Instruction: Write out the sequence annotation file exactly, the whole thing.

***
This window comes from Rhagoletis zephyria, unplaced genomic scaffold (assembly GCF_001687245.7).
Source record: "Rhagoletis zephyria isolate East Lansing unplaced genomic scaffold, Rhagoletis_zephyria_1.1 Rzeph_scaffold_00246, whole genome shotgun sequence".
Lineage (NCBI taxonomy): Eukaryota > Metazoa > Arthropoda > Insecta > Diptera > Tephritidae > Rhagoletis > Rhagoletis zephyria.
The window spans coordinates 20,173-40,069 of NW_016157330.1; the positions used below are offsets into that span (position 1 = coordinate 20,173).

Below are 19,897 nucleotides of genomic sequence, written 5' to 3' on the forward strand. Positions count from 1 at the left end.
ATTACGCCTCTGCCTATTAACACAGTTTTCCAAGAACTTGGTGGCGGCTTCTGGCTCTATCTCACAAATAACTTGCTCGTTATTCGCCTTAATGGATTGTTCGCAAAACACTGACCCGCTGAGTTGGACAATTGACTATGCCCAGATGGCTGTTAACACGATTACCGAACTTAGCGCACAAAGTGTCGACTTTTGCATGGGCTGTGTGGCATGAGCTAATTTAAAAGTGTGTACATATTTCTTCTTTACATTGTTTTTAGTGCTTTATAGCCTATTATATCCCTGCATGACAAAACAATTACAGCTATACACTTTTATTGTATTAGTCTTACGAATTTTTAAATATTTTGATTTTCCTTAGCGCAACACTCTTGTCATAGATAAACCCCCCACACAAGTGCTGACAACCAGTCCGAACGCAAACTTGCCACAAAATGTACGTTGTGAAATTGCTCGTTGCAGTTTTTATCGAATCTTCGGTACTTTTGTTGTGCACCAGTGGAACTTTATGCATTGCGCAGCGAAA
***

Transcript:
This window comes from Rhagoletis zephyria, unplaced genomic scaffold (assembly GCF_001687245.7).
Source record: "Rhagoletis zephyria isolate East Lansing unplaced genomic scaffold, Rhagoletis_zephyria_1.1 Rzeph_scaffold_00246, whole genome shotgun sequence".
Lineage (NCBI taxonomy): Eukaryota > Metazoa > Arthropoda > Insecta > Diptera > Tephritidae > Rhagoletis > Rhagoletis zephyria.
The window spans coordinates 20,173-40,069 of NW_016157330.1; the positions used below are offsets into that span (position 1 = coordinate 20,173).

Below are 19,897 nucleotides of genomic sequence, written 5' to 3' on the forward strand. Positions count from 1 at the left end.
ATTACGCCTCTGCCTATTAACACAGTTTTCCAAGAACTTGGTGGCGGCTTCTGGCTCTATCTCACAAATAACTTGCTCGTTATTCGCCTTAATGGATTGTTCGCAAAACACTGACCCGCTGAGTTGGACAATTGACTATGCCCAGATGGCTGTTAACACGATTACCGAACTTAGCGCACAAAGTGTCGACTTTTGCATGGGCTGTGTGGCATGAGCTAATTTAAAAGTGTGTACATATTTCTTCTTTACATTGTTTTTAGTGCTTTATAGCCTATTATATCCCTGCATGACAAAACAATTACAGCTATACACTTTTATTGTATTAGTCTTACGAATTTTTAAATATTTTGATTTTCCTTAGCGCAACACTCTTGTCATAGATAAACCCCCCACACAAGTGCTGACAACCAGTCCGAACGCAAACTTGCCACAAAATGTACGTTGTGAAATTGCTCGTTGCAGTTTTTATCGAATCTTCGGTACTTTTGTTGTGCACCAGTGGAACTTTATGCATTGCGCAGCGAAA